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A Problem for Chávez, an Opportunity for Putin

I have been watching with great interest the events unfolding recently in Colombia and Venezuela, where following a raid on a rebel camp of the Revolutionary Armed Forces of Colombia (FARC) a laptop computer was retrieved which confirmed active links between this group and the government of Venezuelan President Hugo Chávez. Among other partners and allies, this discovery presents a problematic challenge to Moscow, which has for years enjoyed a preferential relationship with Chávez while dealing millions in arms to their military.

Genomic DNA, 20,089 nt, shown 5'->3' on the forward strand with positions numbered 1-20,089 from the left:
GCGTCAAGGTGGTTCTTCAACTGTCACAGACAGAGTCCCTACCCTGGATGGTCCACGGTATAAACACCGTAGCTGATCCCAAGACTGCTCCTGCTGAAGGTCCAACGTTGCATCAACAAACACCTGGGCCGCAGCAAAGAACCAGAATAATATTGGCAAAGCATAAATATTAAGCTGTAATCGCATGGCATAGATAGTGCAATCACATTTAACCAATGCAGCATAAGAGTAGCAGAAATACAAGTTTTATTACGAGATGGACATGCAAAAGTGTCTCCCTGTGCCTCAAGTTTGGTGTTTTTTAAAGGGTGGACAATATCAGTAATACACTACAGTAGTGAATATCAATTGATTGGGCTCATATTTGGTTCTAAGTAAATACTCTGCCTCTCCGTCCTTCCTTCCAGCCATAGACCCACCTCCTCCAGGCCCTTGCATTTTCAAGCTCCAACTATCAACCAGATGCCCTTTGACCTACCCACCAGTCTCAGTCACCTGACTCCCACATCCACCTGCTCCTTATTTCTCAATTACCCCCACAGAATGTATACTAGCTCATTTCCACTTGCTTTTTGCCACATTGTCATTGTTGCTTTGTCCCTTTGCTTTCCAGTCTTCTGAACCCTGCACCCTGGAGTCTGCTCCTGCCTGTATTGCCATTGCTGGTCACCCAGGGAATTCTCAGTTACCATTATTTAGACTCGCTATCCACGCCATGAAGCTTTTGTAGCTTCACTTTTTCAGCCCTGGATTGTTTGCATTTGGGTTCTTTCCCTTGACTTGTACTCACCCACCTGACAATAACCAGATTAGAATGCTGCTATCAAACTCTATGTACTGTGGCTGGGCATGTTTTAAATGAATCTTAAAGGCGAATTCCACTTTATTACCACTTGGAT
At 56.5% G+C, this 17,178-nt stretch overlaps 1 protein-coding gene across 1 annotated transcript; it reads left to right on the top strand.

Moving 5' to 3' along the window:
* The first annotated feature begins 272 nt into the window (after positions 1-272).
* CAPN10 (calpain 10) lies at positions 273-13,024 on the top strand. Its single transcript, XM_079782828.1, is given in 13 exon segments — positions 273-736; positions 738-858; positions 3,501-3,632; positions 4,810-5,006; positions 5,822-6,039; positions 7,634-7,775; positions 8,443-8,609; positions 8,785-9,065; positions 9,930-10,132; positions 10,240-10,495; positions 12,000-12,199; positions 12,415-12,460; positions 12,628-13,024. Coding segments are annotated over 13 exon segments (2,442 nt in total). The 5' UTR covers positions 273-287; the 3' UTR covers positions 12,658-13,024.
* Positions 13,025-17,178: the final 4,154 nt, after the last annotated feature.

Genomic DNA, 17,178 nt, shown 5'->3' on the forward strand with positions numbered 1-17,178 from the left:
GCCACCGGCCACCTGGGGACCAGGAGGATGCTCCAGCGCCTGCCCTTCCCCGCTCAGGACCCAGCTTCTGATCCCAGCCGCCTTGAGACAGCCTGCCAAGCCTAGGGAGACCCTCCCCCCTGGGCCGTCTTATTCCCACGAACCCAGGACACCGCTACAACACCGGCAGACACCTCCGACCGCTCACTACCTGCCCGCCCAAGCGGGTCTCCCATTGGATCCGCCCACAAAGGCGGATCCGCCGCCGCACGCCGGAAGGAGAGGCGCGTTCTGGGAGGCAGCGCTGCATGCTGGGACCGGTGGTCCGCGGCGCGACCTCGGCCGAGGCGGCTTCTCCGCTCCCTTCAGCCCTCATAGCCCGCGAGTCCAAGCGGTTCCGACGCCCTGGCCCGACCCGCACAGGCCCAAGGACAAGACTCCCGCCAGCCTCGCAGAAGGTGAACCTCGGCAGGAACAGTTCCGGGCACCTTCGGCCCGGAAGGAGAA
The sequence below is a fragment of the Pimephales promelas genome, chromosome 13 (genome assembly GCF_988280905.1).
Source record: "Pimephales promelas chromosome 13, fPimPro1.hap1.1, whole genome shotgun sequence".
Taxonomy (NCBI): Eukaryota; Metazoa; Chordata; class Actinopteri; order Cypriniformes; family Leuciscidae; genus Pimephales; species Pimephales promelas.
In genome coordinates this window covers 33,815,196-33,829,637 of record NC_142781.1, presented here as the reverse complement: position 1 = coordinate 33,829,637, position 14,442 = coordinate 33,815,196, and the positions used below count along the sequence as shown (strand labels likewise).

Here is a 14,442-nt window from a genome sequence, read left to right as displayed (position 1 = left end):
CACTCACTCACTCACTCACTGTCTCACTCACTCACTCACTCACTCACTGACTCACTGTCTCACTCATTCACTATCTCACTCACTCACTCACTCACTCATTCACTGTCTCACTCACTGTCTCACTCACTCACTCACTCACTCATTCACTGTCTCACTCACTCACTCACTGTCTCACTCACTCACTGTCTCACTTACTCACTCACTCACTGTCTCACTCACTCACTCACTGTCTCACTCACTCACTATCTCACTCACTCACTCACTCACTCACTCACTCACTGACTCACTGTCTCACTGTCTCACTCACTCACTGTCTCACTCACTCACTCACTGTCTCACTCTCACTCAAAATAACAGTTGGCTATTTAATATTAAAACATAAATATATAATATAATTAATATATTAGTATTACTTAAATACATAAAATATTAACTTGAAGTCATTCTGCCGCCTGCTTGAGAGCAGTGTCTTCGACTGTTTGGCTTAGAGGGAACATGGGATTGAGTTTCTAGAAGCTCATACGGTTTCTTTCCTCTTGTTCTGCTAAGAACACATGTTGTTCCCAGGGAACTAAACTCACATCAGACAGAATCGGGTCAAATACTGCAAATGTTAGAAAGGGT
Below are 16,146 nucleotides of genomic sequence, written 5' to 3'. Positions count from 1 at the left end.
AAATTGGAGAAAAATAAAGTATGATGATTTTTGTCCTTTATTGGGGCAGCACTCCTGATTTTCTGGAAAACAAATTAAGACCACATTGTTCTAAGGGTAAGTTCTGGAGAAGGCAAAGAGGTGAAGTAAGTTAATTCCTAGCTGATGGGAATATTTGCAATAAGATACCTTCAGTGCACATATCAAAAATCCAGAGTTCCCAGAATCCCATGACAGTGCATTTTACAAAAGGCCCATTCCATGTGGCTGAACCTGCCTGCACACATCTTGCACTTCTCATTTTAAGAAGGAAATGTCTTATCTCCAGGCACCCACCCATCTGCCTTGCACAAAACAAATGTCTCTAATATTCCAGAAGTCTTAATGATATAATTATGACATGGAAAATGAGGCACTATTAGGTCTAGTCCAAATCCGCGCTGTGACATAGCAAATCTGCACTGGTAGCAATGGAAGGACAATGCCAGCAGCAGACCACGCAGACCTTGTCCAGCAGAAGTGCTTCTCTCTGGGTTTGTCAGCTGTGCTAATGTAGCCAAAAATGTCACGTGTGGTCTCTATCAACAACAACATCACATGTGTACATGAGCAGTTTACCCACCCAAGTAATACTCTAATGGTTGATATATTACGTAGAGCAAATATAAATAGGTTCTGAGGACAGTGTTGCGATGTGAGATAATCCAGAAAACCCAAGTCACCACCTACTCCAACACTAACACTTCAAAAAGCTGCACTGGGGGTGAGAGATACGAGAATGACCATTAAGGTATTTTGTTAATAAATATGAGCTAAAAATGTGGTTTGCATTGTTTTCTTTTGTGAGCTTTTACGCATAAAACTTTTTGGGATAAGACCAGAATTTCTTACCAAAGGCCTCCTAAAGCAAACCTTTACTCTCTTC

Beginning today, Colombia’s Vice President Francisco Santos is on his first week-long visit to Moscow, which is the first high-level diplomatic contact these governments have ever made, prompted by these discoveries of Chávez propping up the FARC. Kommersant reports that “Colombia’s unexpectedly ardent desire to establish close relations with Russia has an unseen aspect (…) Santos will try to convince Moscow to amend its Latin American policy, especially in arms sales. The exceptionally high level of military-technical cooperation between Moscow and Caracas seems to have pushed Colombia to take action.“Furthermore, as the Wall Street Journal reports, along with funding offers of over $250 million, Chávez’s government was exploring other business opportunities to help FARC, such as state contracts, oil quotas, and, most importantly, offering use of the port of Maracaibo for FARC to import Russian and Chinese made arms.We have observed for many years now Russia’s flirting interest in creating novel alliances of various nations which may or may not have poor relations with Washington – Belarus, Iran, and Venezuela, just to name a few. However what has been learned from the FARC laptops has distinctly raised the acceptable reputational cost of this foreign policy adventurism, taking on a whole new level as Russia comes dangerously close to recreating a 1980s Soviet-style kind of interventionism in the sovereign affairs of Latin American nations to destabilize democracy.We have not yet arrived to that point, and so far Moscow has warmly received the Colombians and may be willing to make some policy adjustments (even President Alvaro Uribe is set to make a state visit in September). It is unreasonable to argue that Putin or Medvedev is responsible for all of Chávez’s antics – nor has any other “ally” show much success in influencing events in the country. In at least one respect, Russia has already achieved one objective following the discovery of the Venezuela-FARC links – Colombia has come directly to them to work on the problem, rather than going through Washington to get what they need.Now that is one devastating measurement of how inept the U.S. government has become in arbitrating problems for their friends and allies.